December 7th, 2012 by Aaron Kr.
SN: Looking into the future a little, as Kobe is getting towards the end of his career, KD seems to be the logical successor to move into that signature shoe upper echelon with the LeBron and become a more premium product with a higher pricetag. Is that transition already in the works with the future models you’re working on now?
LC: I think within reason, yeah for sure. We wanna make sure our products evolve with his game and make sure he’s getting the best of the best as well. We don’t wanna shortcut KD at all on the performance side, so you’ll see some moves from us for sure, but still within reason. Nothing astronomical. Especially after last year, you know pricing is different, but we honestly treat the three signature guys pretty equally. We feel like each one of those guys in any given year could win a championship, so we wanna do what’s right for them.
And honestly, stuff like full-length Zoom on the LeBron came out of fulfilling the needs of LeBron. He’s a beast and so he needs that great responsive ride and that cushioning underfoot.
Those are things that end up driving the performance and the pricepoint of the shoe, because that bag is really expensive to make. It’s just based on performance really, where it kinda naturally falls into that. This time around when KD asked for the Air bag in the back, I asked if he was good with that if it meant it going up in price a bit because that costs money to put in there and he was like, “Yeah, I’m good with that.” So I think he’s asking for it too, so we’re gonna move with him.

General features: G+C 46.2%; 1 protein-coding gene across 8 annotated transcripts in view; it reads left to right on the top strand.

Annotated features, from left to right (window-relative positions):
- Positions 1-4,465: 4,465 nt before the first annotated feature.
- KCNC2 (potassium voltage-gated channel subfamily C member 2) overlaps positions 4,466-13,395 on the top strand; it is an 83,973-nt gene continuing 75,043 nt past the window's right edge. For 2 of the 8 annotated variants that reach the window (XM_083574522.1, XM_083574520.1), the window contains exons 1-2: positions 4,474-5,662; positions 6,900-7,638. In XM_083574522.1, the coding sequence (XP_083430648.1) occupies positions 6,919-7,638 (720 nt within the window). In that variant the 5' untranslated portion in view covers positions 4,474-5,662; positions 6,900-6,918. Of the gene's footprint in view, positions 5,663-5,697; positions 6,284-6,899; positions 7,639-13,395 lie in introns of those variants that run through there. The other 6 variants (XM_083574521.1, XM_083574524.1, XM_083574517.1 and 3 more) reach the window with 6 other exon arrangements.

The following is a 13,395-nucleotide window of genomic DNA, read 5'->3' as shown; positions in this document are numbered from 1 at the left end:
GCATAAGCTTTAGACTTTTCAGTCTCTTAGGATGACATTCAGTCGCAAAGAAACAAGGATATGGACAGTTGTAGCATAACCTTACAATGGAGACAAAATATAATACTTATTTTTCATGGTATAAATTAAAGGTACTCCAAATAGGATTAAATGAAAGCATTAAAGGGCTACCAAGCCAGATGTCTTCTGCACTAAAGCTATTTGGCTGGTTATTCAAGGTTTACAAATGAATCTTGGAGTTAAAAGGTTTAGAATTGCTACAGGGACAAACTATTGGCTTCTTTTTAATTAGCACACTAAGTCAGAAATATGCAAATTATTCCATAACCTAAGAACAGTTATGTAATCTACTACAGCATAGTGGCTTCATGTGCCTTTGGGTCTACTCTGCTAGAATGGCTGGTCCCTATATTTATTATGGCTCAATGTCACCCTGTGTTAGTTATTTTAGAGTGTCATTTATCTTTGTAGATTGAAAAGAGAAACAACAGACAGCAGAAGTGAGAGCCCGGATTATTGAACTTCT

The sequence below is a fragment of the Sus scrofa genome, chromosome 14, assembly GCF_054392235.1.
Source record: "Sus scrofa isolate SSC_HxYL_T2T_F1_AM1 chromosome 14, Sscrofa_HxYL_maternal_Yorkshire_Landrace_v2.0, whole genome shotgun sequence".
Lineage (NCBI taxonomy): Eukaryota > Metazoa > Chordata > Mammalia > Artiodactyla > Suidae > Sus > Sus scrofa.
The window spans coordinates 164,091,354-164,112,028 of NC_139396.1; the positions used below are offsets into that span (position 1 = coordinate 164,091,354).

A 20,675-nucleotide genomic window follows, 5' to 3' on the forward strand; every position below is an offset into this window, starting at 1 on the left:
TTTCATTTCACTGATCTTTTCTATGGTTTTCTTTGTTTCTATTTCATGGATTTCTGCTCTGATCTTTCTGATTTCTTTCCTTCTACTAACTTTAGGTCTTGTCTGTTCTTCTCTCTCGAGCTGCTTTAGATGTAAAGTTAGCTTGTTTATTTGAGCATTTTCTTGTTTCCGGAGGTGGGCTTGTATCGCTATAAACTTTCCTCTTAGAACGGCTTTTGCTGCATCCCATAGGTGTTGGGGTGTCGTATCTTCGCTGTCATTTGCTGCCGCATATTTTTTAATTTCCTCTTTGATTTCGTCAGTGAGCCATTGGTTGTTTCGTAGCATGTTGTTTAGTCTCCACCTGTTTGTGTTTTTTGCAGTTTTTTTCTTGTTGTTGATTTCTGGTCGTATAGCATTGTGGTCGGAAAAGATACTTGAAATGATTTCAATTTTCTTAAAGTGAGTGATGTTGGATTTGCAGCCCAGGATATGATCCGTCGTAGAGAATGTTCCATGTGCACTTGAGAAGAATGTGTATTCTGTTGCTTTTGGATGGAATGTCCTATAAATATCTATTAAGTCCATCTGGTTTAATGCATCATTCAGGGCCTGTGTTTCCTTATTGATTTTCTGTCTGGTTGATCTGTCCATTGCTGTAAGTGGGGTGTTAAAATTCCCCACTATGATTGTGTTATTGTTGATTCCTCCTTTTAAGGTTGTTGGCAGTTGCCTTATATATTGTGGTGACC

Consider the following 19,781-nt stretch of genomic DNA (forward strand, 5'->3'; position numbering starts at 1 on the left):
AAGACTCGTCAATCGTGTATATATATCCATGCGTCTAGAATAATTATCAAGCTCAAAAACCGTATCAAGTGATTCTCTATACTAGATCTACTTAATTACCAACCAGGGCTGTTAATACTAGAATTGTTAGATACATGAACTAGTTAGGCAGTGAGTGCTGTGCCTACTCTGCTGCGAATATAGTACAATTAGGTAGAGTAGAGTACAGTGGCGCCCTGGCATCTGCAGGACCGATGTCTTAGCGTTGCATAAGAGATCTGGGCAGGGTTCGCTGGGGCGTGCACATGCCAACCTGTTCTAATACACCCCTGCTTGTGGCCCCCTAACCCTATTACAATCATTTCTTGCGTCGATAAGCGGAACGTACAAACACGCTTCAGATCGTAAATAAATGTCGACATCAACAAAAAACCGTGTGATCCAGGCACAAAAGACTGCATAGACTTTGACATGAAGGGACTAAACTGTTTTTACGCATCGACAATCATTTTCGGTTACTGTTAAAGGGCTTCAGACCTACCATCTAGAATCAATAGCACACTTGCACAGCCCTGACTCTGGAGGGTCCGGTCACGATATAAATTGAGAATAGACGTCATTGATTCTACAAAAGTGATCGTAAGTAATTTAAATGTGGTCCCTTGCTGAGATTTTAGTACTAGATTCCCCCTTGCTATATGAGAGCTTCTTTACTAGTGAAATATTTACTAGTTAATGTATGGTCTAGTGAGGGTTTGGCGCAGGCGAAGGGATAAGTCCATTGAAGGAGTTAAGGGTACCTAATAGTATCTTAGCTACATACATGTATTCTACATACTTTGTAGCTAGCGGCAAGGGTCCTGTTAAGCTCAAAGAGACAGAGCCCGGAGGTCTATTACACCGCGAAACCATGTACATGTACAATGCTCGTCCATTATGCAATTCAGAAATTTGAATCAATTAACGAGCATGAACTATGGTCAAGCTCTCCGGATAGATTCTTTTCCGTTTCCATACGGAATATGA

SN: Before we wrap up, is there anything we should know about the KD V that hasn’t been addressed much and you’d like to get out there?
LC: There were commentors online that were like – ‘What’s up with KD not having the heel technology he had before’ and ‘You’ve been selling on the idea that he was a forefoot player.’ Because for the most part, he used to primarily be on his forefoot, but his game evolves, and last year, he added more to his post game. Whereas before, he was on the perimeter more, but watching his game last year, it was really appropriate to start adding some cushioning to the heel. Because he’s taking these big long strides to the basket through traffic and all that, which he wasn’t doing as aggressively before. When you watch him, he’s got long legs and he’s taking these long strides and the angles he’s coming in on are pretty sharp and pretty hard. So you want something there so it’s not bottoming out the foam or whatever. That was really the thing that made it all make sense. And just watching him work out and developing that post move a little more.
SN: So when you watch KD play, are you watching him play or are you just focused on his feet and the way the dynamics of everything are working?
LC: Yeah, I’ve gotta watch his feet, you know?
SN: But are you ever able to separate the two and sometimes just watch a Thunder game and enjoy it or are you always focused on those feet?
LC: No. (Laughs) I’m always focused on the feet. Usually, when we give him his first pair of size 18’s, he’s at his skills academy or something and he’s shooting around before the kids come in. He’s got the shoes on and I’ve got my camera out and I’m like, literally just focused on the shoes. Shooting that and making sure it looks stable and it’s working. And also just watching his foot motions and his footwork. Those are the things that help a lot – just observing versus always asking him questions – just watching it. Everything from off the court, to on the floor, practice, him and his boys, all that. It’s just being an observer and soaking it all in. Eventually something will come out of it. Little things like just watching him do something will make it into the shoe somehow.
A big thanks to Leo Chang and the Nike team for taking the time to chat with Sneaker News.